RPi Framebuffer

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Revision as of 21:29, 9 July 2012 by Techmeology (Talk | contribs) (Created page to document the stuff I've done on the framebuffer)

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Introduction

The aim of this page is to provide some documentation on BCM2835's frame buffer, as this is not publicly documented by Broadcom. Most of this was worked out by reading the Linux source code (mostly drivers/video/bcm2708_fb.c and arch/arm/mach-bcm2708/) and experimentation. A working (more or less) example code for the frame buffer can be found here.

Basic procedure to get stuff on screen

The basic procedure to get a frame buffer is:

  1. Set up a structure with the frame buffer specification (resolution, etc)
  2. Tell the GPU about this structure by writing to the mailbox
  3. Wait by reading from the mailbox for the GPU to modify this structure
  4. Write to the frame buffer at the pointer we got in stage 3

Notes

  • Only step 4 is required for subsequent writes to the frame buffer.
  • Currently, I do not know how to enable the HDMI output, so this will always operate the composite, and not the HDMI (there have been suggestions that this might be achieved using a combination of config.txt, parameters specified by the GPU, and appropriate resolution settings).
  • The two conditions for successfully acquiring a frame buffer are:
    • The data read from the mailbox (with the 4 least significant bits set to zero) is 0 (or 1 including the channel)
    • The pointer in the structure is non-zero after the mailbox read
  • For some reason (that I haven't discovered yet), the code sometimes fails (not meeting one of the two criteria above) unless it is retried. Hence steps 1-3 of the basic procedure are tried in a loop until success.
  • Once we have the frame buffer, we can just write to it. The pixels (in 24 bit mode) are RGB ordered by y then x coordinate. The address of a subpixel is given by: y * pitch + x * 3 + rgb_channel, where rgb_channel is 0 for red, 1 for green, and 2 for blue.

Mailbox operations

Read/write operatitons on the mailbox consist of transfering data via a 32 bit register. 28 bits of this 32 bit register are the data to be sent to the receiver, while the lower 4 bits specify the channel (channel 1 is the frame buffer, but there are others).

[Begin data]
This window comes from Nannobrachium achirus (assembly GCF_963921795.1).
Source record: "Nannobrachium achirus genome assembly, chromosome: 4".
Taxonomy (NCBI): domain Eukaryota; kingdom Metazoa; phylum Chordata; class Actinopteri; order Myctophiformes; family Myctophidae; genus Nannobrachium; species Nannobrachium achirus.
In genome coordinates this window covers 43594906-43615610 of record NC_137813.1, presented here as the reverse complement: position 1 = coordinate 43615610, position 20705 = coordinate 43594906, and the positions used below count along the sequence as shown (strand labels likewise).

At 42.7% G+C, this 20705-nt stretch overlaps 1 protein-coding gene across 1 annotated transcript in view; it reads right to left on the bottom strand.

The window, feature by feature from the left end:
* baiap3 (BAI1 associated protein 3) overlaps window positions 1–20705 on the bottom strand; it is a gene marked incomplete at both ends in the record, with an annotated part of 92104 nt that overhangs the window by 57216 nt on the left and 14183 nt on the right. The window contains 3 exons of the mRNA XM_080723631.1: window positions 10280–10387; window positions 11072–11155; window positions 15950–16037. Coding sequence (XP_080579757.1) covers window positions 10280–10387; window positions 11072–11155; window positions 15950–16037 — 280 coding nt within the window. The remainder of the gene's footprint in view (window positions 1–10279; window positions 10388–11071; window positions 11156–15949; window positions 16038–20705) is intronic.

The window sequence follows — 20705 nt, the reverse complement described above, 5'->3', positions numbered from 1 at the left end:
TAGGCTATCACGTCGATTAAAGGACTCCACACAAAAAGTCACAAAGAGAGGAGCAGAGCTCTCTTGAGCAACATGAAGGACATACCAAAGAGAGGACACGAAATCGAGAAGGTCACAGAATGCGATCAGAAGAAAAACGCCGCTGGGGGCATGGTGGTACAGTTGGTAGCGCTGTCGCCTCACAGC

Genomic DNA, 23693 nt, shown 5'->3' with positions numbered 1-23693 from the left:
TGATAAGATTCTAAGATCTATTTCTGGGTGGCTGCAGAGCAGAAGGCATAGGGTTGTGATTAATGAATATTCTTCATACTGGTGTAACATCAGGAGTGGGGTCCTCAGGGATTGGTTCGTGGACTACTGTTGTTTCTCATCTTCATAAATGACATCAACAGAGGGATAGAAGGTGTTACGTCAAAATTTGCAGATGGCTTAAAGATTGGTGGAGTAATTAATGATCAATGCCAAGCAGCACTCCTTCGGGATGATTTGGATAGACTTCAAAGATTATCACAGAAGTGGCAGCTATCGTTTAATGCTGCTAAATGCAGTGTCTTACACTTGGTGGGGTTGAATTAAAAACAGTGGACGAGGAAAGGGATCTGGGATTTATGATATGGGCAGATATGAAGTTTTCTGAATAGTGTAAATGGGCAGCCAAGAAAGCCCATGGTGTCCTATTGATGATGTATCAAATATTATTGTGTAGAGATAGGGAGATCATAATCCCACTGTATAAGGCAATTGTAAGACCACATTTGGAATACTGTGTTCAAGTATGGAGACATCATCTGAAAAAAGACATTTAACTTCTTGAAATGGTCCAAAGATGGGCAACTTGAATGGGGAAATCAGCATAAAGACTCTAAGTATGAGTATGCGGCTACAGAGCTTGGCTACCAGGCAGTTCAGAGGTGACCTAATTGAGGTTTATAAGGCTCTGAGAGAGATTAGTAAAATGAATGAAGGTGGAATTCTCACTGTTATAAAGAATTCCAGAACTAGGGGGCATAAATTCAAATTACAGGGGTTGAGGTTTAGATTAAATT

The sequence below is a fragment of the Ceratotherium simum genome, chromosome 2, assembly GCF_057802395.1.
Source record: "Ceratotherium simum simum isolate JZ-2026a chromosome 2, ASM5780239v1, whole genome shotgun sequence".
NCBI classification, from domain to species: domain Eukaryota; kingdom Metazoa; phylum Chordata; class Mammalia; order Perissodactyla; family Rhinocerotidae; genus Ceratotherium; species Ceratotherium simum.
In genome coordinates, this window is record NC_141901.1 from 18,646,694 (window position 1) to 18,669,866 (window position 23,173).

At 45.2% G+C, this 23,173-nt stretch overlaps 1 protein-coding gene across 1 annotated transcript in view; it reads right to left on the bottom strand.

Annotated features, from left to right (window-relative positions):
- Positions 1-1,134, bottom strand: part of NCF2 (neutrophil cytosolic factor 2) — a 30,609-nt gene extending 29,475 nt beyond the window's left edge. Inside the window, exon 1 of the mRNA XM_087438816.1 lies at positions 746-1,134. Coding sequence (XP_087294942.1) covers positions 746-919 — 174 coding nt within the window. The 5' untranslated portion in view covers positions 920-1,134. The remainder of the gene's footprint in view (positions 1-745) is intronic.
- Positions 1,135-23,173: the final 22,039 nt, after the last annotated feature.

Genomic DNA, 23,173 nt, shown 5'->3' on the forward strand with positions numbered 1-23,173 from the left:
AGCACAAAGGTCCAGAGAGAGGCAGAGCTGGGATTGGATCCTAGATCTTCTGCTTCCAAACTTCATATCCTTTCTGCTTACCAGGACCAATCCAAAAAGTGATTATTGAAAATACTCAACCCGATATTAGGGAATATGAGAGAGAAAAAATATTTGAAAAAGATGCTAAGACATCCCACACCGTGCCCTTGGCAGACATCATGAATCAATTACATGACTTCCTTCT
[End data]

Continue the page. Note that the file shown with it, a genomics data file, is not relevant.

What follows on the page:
To send data via the mailbox:

  1. Wait for space in the mailbox
  2. Write ((data << 4) | channel) to the write register

To receive data via the mailbox:

  1. Wait for the mailbox to be non-empty
  2. Execute a memory barrier
  3. Read from the read register
  4. Check the lowest 4 bits of the read value for the correct channel
  5. If the channel is not the one we wish to read from (i.e: 1), go to step 1
  6. Return the read value >> 4

Notes

  • This will not work if we're interested in reading from more than one channel as it does not handle the reception of other channels' data
  • The address of the frame buffer structure must be at least a multiple of 16 (in order to be accurately transmitted in the 28 bits available in the mailbox). I used (1 << 22) as the address of this structure.
  • The 32 bit value we actually send over the mailbox (including the channel) is (ADDRESS | 1) where ADDRESS is the address of the structure. This is equivalent to sending as the data (ADDRESS >> 4) (remember we do data << 4)
  • The mailbox channel for the GPU is channel 1.

Memory mapped registers

The bus address for the mailbox memory mapped registers is 0x7E00B880. This corresponds to an ARM physical address of 0x2000B880 (the address we use from the ARM processor, and hence here). We use three registers from the mail box:

  • The read register for mailbox 0 at offset 0x00
  • The status register for mailbox 0 at offset 0x1C
  • The write register for mailbox 0 at offset 0x20 (this is actually the read register for mailbox 1).

Format of GPU Framebuffer Structure

The structure expected by the GPU for initializing the frame buffer is as follows:

Bytes Name (as used on this page) Description
0-3 width Width of the requested frame buffer. My code uses a value of 640 here.
4-7 height Height of the requested frame buffer. My code uses a value of 480 here.
8-11 virtual_width Virtual Width -- easiest thing to do is to set this to width
12-15 virtual_height Virtual Height -- easiest thing to do is to set this to height
16-19 pitch Number of bytes between each row of the frame buffer. This is set by the GPU; in my code, I set it to zero before passing the structure to the GPU.
20-23 depth The number of bits per pixel of the requested frame buffer. I have not managed to make this work with anything other than a value of 24, however the Linux source seems to use 16 bit?!
24-27 x_offset Offset in the x direction. The easiest thing to do is to set this to zero.
28-31 y_offset Offset in the y direction. The easiest thing to do is to set this to zero.
32-35 pointer The pointer to the frame buffer into which your code should write. This is set by the GPU. I set this to zero before passing the structure to the GPU.
36-39 size The size of the frame buffer. Set by the GPU. I set this to zero before passing the structure to the GPU.

Each of the 32-bit values should be little endian (i.e: that of the included ARM processor). Hence a simple C struct with a data type of uint32_t for each of these fields will suffice.